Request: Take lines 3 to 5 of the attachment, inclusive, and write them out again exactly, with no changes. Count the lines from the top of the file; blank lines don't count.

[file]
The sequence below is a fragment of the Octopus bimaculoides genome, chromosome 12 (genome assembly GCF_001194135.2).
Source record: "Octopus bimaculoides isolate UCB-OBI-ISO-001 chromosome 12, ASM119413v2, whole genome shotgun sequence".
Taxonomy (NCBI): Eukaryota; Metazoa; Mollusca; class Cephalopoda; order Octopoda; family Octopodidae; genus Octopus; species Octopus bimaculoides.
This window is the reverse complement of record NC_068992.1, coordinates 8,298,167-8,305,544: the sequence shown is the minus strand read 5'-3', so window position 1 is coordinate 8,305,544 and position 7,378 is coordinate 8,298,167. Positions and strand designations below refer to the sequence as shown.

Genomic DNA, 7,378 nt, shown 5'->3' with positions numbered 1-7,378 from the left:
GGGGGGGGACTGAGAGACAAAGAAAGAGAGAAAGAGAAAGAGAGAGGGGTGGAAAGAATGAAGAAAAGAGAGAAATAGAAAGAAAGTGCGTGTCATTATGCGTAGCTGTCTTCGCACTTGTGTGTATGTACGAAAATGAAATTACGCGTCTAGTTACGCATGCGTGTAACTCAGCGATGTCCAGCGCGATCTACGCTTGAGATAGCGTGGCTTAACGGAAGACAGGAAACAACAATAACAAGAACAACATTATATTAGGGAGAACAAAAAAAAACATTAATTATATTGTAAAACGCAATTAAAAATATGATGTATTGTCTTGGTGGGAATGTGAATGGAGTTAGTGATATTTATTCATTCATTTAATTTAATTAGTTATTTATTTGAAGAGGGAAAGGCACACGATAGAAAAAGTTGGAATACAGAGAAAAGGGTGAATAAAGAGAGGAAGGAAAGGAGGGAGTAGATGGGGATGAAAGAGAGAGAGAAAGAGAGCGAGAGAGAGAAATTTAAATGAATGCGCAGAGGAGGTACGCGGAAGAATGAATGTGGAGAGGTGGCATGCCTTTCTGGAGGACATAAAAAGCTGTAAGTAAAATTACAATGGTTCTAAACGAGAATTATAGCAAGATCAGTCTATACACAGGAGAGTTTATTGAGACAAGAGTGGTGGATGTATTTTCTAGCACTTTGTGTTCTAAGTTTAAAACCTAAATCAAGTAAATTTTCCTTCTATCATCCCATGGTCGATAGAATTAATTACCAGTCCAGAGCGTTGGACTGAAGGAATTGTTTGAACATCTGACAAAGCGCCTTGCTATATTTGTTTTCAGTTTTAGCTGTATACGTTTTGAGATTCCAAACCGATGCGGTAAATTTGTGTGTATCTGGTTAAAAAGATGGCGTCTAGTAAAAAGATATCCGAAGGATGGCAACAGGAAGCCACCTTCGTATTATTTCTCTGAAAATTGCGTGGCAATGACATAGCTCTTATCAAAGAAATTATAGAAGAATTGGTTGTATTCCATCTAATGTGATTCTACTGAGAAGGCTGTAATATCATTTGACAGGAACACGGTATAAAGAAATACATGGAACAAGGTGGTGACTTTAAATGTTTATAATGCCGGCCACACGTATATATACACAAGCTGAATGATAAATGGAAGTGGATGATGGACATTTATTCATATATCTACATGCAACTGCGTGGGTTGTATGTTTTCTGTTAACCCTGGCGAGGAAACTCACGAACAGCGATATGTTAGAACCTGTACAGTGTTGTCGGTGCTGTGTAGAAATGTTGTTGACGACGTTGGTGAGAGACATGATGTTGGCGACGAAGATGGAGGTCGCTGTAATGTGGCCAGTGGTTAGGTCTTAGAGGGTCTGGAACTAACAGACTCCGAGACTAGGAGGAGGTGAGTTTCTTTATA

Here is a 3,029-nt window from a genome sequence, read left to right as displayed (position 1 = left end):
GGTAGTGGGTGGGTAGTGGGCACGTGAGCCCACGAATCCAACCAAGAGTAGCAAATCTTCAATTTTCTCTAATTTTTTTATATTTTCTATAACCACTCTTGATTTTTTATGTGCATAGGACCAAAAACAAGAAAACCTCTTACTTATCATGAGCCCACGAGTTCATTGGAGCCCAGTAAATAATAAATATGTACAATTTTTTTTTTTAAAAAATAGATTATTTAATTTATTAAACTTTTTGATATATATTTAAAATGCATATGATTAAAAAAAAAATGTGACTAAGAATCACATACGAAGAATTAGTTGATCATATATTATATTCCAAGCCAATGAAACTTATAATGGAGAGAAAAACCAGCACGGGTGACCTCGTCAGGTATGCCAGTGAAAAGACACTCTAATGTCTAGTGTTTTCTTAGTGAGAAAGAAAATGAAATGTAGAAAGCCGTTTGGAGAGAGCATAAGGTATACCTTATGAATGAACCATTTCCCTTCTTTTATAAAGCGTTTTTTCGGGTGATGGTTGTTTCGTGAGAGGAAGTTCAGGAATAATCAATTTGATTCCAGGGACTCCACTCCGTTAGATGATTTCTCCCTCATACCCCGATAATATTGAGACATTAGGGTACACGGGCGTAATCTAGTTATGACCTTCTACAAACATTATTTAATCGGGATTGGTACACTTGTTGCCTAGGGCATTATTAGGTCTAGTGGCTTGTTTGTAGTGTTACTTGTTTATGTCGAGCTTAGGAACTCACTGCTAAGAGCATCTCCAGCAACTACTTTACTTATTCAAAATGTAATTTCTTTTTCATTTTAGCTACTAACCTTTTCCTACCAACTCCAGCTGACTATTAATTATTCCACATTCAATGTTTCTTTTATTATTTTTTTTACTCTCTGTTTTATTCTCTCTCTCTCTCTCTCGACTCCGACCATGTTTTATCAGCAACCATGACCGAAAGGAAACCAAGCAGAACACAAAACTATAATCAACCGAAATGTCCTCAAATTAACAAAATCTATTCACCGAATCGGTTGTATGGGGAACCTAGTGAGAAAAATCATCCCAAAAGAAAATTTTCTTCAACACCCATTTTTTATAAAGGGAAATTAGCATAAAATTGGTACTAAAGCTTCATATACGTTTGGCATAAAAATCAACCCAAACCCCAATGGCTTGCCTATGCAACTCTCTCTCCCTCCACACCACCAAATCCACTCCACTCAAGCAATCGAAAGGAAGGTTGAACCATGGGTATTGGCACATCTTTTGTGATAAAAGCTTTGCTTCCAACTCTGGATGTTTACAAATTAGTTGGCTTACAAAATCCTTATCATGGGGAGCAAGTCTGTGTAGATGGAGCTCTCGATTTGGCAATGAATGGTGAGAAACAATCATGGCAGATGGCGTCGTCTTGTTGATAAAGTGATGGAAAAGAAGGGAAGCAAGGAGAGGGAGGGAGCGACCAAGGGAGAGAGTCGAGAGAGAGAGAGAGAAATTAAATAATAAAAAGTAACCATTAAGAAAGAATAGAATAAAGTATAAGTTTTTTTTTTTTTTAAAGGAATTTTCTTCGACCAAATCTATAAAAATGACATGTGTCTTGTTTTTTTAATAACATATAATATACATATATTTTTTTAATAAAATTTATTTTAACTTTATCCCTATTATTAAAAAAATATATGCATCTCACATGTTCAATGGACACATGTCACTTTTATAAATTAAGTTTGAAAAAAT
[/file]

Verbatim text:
Taxonomy (NCBI): Eukaryota; Metazoa; Mollusca; class Cephalopoda; order Octopoda; family Octopodidae; genus Octopus; species Octopus bimaculoides.
This window is the reverse complement of record NC_068992.1, coordinates 8,298,167-8,305,544: the sequence shown is the minus strand read 5'-3', so window position 1 is coordinate 8,305,544 and position 7,378 is coordinate 8,298,167. Positions and strand designations below refer to the sequence as shown.

Genomic DNA, 7,378 nt, shown 5'->3' with positions numbered 1-7,378 from the left: